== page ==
“Illegal Rose”, Immigration, and the Importance of Art

On Friday, December 6th, the iSchool Students of Color hosted their first public event with the showing of a short film titled Illegal Rose and an accompanying panel discussion. Panelists included Deborah Riley Draper, the Director of the film; Aldo Vasquez, from the Chicago Public Library; and Lauren Aronson, Associate Professor and Founder of the Immigration Law Clinic at UIUC.

Illegal Rose follows the story of a young girl named Sylvie who runs away from the ICE Detention Center and is accidentally kidnapped by a retired nurse on the Fourth of July. Set in the backdrop of the present-day politically-charged United States, the creation of the film was inspired by Langston Hughes’ short story “Thank you, ma’am” and looks at how love, respect, and kindness can transcend age, race, and legal status.

The first half of the discussion was productive and dynamic, as each of the three speakers provided varying viewpoints.

Draper began by talking about why she felt the story needed to be told; she talked about wanting to share the idea of being human and being kind, even when you don’t know the other person or their story. She talked about the choice to use the word “Illegal” in the film title, especially as it is tied to Rose, the character who is an American citizen.

Draper and Vasquez then continued together discussing the importance of art, as Draper suggested the role of artists is to use art as a tool to communicate and create safe spaces where anyone can get involved, and Vasquez talked about how public libraries can create a safe space and help the community create dialogue about sensitive and controversial topics.

Aronson provided a more statistics-based commentary, as she shared some of her experiences working with immigrants and refugees. She told the audience 73,000 unaccompanied minors came to the US in 2019, and nearly 50% of immigrants overstaying their visas are Caucasian. Aronson cautioned the audience to be aware and make educated decisions in both their actions and words; in response to one student’s comments, she insisted detention camps be compared to internment camps rather than concentration camps, as they are spaces where populations are controlled, not exterminated. She reminded the audience to be cautious of their statements, and be aware of the consequences hyperbolic language may incite.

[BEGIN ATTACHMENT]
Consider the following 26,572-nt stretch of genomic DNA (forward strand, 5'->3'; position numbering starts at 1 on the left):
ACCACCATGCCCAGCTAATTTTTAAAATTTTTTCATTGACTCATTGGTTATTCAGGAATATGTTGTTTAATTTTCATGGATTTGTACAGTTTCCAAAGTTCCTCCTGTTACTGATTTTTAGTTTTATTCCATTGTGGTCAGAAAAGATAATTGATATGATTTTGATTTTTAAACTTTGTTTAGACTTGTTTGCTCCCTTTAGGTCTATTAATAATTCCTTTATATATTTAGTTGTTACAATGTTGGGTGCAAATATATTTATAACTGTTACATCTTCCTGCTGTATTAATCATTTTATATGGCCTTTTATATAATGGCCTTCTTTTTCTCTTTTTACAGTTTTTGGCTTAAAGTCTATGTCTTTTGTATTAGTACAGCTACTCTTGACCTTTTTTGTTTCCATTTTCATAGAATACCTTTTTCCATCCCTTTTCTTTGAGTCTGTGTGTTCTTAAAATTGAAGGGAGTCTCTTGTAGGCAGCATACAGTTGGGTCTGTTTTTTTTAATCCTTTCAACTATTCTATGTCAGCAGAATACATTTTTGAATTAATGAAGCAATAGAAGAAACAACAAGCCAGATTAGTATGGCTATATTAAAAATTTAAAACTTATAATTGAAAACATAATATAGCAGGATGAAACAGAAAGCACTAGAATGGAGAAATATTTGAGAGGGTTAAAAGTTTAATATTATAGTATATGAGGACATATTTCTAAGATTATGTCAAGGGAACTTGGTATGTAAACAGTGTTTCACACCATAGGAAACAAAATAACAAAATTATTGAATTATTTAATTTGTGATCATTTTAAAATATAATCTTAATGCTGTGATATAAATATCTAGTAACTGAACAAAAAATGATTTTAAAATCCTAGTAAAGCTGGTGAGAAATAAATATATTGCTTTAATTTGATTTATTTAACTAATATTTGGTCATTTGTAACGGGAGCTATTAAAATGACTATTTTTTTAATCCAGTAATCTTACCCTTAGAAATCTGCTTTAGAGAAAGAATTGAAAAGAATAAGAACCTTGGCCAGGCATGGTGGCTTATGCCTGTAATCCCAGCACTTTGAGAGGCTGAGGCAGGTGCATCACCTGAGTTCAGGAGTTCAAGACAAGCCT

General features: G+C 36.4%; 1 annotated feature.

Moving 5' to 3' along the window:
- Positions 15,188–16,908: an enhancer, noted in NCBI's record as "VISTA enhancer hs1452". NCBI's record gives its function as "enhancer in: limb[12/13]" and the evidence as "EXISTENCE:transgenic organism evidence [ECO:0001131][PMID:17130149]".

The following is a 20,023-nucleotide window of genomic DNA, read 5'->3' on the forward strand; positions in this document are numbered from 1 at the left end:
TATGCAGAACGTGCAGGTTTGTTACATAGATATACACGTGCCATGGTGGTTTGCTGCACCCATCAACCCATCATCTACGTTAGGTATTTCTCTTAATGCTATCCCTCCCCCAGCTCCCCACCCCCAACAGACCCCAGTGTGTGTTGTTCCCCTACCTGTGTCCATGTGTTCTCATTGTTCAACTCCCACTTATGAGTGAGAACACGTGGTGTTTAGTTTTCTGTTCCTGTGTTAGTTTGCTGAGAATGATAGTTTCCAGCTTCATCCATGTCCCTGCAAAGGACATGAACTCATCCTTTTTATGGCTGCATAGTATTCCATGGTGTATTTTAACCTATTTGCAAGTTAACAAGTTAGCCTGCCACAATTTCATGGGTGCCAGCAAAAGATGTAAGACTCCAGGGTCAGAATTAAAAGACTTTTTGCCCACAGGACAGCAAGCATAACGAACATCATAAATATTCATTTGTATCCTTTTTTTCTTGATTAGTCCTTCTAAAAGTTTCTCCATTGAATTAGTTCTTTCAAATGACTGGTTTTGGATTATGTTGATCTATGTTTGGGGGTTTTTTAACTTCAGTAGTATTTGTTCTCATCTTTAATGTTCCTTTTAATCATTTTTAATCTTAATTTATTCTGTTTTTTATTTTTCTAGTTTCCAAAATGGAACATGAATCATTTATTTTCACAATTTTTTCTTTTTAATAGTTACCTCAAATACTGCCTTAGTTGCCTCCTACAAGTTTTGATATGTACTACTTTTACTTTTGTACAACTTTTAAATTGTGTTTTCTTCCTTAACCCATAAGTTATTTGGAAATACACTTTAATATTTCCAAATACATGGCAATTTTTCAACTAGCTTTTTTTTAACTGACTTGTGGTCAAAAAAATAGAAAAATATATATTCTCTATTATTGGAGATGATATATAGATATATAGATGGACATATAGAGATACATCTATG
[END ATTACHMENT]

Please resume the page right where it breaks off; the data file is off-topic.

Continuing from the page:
While Draper and Vasquez talked about the importance of art as a starting block to build action, Aronson spoke about how art can develop empathy, and how this empathy can be used to understand why immigrants and refugees are coming, what they’re feeling, and what they’re going through. The whole event was an interesting experience, as it housed a great number of opinions and viewpoints, but the overall take away from the event was the idea that art has a place within discourse and can be used as a tool to bring awareness, to educate, and fight injustice.


More information about the film can be found through IMDB here. https://www.imdb.com/title/tt10229526/

To follow current events pertaining to immigration in the U.S., follow the proceedings and publications of organizations such as the National Immigrant Justice Center. https://www.immigrantjustice.org/

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